Italy's new Five Star Movement/League government has been assuring financial markets that its intentions with respect to the euro and EU fiscal rules are pure. But soothing words will not change the fact that Italy is beset by political and economic crises that could plunge it – and Europe – into the abyss.
The Rhone River Valley in southern France is a storybook marriage of high technology, traditional vineyards and ancestral villages. High-speed trains and well-designed toll roads, crisscross majestic cathedrals, castles and chateaus.
Euroscepticism is on the rise across Europe, as populists from both the left and right hold up their retrograde visions of gloriously assertive and blissfully self-reliant nation states. The installation of a populist and eurosceptic government in Italy in recent weeks, after months of political wrangling, is just the latest episode of this saga.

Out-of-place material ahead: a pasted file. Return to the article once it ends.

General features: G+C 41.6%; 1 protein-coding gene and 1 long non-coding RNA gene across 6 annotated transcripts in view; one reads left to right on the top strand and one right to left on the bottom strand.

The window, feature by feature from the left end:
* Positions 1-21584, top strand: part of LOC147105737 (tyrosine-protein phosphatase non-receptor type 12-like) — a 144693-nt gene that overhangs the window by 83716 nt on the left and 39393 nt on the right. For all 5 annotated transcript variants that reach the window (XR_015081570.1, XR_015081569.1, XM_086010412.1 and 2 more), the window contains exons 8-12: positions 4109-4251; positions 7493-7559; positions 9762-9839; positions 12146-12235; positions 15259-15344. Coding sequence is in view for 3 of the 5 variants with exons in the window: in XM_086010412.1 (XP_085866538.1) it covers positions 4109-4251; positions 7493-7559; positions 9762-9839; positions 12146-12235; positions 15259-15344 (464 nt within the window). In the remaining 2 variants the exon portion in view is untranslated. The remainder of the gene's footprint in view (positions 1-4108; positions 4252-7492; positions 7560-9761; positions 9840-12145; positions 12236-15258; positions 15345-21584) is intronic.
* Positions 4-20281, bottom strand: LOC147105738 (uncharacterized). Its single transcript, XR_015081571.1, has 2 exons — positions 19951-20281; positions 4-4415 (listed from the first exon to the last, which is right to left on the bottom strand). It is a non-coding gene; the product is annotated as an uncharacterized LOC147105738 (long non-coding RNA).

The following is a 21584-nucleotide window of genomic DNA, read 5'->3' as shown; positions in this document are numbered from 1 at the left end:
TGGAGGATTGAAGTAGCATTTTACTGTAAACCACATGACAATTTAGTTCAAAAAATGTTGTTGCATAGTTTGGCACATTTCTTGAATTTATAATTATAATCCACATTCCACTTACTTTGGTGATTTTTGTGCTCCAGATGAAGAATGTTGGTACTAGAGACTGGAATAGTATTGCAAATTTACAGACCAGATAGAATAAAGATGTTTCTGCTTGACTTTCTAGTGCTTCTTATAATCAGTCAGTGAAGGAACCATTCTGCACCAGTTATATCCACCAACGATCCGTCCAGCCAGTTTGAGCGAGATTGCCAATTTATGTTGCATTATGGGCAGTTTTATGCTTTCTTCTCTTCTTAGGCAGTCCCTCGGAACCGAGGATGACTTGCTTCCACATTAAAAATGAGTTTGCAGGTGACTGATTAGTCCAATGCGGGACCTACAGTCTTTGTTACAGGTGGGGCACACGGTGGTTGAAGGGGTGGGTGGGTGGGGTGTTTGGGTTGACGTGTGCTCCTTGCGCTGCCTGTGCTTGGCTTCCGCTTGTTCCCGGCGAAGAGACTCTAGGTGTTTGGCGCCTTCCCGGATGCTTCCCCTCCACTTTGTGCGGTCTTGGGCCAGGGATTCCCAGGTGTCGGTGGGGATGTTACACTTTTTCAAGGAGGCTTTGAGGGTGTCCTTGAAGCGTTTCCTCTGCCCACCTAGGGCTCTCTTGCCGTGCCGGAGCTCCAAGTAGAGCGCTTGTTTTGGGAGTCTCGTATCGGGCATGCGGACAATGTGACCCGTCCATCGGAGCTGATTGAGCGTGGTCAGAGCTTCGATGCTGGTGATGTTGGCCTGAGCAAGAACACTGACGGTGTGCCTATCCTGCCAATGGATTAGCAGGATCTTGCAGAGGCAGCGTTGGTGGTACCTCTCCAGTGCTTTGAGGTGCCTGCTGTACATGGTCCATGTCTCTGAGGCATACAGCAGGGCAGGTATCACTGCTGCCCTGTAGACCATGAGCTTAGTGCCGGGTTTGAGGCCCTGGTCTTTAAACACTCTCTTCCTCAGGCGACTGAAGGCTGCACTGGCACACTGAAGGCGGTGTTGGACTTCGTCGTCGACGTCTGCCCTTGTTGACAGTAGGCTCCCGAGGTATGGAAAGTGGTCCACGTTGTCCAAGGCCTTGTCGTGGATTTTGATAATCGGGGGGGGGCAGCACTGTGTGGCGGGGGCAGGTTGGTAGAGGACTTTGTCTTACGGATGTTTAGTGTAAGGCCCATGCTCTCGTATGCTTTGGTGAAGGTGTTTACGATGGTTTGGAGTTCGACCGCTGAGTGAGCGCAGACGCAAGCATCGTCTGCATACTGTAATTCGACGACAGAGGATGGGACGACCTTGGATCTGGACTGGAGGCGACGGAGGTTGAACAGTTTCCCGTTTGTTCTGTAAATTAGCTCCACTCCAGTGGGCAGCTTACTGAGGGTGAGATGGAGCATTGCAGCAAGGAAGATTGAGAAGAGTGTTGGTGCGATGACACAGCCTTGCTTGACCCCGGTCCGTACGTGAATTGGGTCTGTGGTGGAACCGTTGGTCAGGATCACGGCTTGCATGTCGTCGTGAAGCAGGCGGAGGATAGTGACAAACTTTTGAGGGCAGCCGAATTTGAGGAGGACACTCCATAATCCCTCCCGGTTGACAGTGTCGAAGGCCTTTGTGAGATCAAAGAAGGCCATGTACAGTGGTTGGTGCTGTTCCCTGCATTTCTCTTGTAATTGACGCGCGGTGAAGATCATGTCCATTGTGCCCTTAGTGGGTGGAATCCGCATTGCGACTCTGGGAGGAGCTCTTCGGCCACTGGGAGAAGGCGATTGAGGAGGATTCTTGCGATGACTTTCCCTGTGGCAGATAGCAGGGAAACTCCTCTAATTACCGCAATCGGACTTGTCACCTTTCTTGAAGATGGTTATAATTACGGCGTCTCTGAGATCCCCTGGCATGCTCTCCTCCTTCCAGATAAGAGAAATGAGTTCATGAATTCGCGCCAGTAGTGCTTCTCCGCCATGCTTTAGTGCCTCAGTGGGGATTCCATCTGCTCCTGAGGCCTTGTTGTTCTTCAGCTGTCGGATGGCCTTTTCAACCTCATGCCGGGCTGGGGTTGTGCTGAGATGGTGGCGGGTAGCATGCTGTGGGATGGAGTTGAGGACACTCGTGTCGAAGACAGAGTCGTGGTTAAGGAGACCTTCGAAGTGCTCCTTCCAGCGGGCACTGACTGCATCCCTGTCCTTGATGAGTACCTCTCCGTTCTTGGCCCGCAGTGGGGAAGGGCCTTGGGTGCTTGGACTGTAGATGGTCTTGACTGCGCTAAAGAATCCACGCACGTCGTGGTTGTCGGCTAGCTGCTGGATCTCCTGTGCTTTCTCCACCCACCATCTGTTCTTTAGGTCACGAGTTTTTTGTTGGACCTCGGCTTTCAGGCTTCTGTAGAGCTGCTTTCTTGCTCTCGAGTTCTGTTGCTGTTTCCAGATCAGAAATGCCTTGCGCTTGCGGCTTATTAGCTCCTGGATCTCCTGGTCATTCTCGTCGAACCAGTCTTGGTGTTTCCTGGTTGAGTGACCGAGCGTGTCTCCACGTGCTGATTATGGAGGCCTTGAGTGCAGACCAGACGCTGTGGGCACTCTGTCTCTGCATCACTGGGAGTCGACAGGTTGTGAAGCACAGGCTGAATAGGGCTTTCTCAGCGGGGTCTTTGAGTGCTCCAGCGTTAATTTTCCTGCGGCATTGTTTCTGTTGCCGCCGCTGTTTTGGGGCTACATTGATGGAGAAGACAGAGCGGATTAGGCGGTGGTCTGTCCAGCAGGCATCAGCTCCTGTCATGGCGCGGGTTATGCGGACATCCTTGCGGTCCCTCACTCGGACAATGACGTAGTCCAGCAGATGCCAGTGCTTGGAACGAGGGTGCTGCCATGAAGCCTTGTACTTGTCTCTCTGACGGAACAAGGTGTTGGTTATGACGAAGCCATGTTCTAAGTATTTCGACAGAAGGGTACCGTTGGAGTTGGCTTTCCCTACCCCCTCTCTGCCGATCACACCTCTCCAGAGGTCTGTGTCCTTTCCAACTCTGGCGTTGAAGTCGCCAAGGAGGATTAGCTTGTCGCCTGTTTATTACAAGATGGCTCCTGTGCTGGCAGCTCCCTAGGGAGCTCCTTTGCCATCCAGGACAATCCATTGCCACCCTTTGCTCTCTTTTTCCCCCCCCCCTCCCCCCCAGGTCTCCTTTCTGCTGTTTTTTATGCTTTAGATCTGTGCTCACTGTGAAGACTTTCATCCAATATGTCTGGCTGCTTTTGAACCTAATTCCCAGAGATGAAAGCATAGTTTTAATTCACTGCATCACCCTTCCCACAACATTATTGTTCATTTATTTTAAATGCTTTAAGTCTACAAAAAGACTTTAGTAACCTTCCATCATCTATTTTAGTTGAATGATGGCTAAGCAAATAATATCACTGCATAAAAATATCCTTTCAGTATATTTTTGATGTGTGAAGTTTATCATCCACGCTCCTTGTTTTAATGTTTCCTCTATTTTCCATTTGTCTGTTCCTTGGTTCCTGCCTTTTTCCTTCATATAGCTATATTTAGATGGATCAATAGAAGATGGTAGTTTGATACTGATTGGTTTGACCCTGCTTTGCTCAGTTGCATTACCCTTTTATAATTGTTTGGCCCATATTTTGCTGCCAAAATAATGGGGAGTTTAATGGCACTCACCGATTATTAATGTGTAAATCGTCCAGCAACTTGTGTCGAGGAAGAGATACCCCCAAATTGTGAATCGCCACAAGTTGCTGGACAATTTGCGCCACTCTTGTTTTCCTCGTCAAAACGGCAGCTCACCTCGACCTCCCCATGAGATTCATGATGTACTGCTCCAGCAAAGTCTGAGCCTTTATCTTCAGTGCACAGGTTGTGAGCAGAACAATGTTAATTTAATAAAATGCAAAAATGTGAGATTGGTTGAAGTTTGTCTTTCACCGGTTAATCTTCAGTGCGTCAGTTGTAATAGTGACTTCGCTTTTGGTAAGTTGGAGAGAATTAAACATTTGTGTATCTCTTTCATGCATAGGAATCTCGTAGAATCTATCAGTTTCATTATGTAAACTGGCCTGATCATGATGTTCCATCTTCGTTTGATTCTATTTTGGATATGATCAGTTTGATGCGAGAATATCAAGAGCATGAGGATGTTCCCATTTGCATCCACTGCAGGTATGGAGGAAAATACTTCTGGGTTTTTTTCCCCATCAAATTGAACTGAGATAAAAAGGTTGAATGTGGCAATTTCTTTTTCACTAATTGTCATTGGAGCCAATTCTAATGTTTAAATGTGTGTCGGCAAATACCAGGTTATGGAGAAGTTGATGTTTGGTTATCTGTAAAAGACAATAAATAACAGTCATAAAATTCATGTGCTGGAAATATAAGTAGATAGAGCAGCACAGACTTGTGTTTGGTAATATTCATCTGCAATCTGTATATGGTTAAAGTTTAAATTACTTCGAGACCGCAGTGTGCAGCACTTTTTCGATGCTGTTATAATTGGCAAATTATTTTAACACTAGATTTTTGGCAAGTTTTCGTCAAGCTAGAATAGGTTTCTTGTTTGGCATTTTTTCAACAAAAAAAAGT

At the time Italy joined the European Monetary Union (EMU) in 1999 on its way to full-fledged membership in the eurozone in January 2002, economists debated whether this never-tried-before experiment will succeed or not.
Recent deviations from sound, rules-based monetary policy have led to an uneven economic recovery. The Federal Reserve should return to a rules-based monetary policy in order to promote economic growth and stability.
The Working Group on Economic Policy brings together experts on economic and financial policy to study key developments in the U.S. and global economies, examine their interactions, and develop specific policy proposals.